China’s Property Crisis Threatens Its Steel Industry

China’s steel industry is entering a precarious new era as a worsening property crisis imperils demand and Beijing’s construction-led growth model looks increasingly untenable.

Almost a third of China’s steel mills could go into bankruptcy in a squeeze that’s likely to last five years, Li Ganpo, founder and chairman of Hebei Jingye Steel Group, warned at a private company meeting in June. “The whole sector is losing money and I can’t see a turning point for now,” he said, according to a transcript of the gathering seen by Bloomberg News.

Real estate has been in crisis this year. Developers have lost their homes to banks and Beijing is being forced to lower its growth goals. Steel mills that churned out more than a billion tons last year, around half of global output, are highly vulnerable to the slump that’s also hit iron ore prices and miners from Australia to Brazil.

The outlook for property is getting worse after more than one year of pain. However, the government continues to insist on strict debt regulations and big bailouts. Goldman Sachs Group Inc. predicts a drop in steel demand of 5%, as the index of steel purchasing managers for July fell to its lowest point since 2008. At least one third of Chinese steel demand comes from the property industry.

Beyond the current crisis, the industry is facing profound challenges as the growth model that’s sustained China’s economy for decades shows signs of strain. President Xi Jinping appears reluctant to spend the amount of infrastructure investment and financial stimulus which revived the sector following the financial crisis in 2015 and the collapse of the property market in 2016.

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“This time really is different,” said Leland Miller, chief executive officer of China Beige Book International, which monitors the steel industry. “With property having lost its mantle as the preeminent growth driver, key commodities like steel no longer have the benefit of endless credit access.”

The large inventory of unfinished property, which has been highlighted recently by the mortgage boycotts, is the main obstacle to steel’s future. Prices of construction steel have also plunged, with rebar — twisted steel rods that strengthen concrete — falling to a two-year low last week. That’s even as output has dropped to the lowest in Mysteel data that goes back to 2015.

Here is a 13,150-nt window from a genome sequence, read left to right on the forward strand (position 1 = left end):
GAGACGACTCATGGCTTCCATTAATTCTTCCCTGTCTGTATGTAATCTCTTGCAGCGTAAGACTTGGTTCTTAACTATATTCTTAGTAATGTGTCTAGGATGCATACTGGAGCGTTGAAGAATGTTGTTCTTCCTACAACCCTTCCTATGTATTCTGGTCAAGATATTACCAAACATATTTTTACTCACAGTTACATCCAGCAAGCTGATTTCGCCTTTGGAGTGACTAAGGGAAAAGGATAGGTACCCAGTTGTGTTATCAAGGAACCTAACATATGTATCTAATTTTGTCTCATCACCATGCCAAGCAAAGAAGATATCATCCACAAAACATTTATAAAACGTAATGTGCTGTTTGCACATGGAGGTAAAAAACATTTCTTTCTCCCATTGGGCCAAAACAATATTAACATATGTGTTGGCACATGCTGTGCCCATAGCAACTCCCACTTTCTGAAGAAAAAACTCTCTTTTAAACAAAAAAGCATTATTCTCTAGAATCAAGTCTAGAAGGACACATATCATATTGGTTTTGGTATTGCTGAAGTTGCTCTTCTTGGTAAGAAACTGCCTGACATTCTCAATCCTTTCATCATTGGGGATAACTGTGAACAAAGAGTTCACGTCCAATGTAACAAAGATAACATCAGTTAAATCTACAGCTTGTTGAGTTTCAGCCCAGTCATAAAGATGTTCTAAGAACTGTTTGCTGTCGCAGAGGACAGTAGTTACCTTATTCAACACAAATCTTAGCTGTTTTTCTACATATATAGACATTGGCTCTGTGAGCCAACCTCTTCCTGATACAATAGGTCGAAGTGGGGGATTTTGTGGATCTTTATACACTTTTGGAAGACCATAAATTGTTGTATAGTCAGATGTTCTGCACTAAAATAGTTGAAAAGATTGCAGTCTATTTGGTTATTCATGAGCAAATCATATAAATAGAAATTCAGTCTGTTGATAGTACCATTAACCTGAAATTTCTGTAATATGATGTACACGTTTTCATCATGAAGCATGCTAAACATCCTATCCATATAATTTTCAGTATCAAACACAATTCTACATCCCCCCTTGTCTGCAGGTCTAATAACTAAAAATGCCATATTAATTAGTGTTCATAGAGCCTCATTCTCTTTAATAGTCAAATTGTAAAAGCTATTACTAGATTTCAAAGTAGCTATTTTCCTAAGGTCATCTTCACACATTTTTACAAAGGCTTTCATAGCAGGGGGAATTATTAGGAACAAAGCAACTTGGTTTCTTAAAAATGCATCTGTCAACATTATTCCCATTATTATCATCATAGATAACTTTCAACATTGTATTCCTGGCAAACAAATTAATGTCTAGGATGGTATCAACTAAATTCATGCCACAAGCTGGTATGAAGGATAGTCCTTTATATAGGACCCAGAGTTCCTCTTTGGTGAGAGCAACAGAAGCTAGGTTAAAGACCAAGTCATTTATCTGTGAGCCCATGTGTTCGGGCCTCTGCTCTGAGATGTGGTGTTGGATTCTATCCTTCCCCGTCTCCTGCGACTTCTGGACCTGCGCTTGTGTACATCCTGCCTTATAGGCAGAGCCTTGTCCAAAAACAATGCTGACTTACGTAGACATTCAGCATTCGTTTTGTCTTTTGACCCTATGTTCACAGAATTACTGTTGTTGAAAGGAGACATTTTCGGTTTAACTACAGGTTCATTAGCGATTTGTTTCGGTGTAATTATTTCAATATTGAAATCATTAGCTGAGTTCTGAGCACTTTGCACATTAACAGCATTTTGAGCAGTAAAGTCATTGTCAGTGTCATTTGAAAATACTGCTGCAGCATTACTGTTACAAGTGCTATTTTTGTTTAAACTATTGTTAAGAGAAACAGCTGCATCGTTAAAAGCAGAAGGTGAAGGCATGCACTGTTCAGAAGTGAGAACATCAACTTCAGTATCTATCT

China’s steel market outlook

“Demand is slipping fast,” Xiao Zunhu, chairman of state-owned Hunan Valin Steel Co., told an industry meeting in Beijing last week where speaker after speaker warned of difficult times to come. Markets “will remain complicated and tough” this half and stimulus measures need time to take effect, Chen Shaohui, vice president at Jiangsu Shagang Group, said at the same meeting.

When it comes to trimming production, steelmakers might have little room for maneuver. According to four executives representing producers who requested anonymity because the issue is confidential, local governments have been putting pressure upon mills to keep their activity up to avoid economic weakness.

Steel mills were once seen as champions of China’s economic expansion, with some growing from rural casting workshops to multi-billion dollar conglomerates. While real-estate activity should stop contracting at some point, the chances of it delivering the kind of booms that buoyed Asia’s largest economy over the past few decades seem slim.

“The third quarter will be the most difficult time for the industry,” Zhu Guosen, vice director at Shougang Group’s technology research institute, said at the meeting in Beijing. “We should abandon any illusions about the market and focus on what we can do ourselves.”

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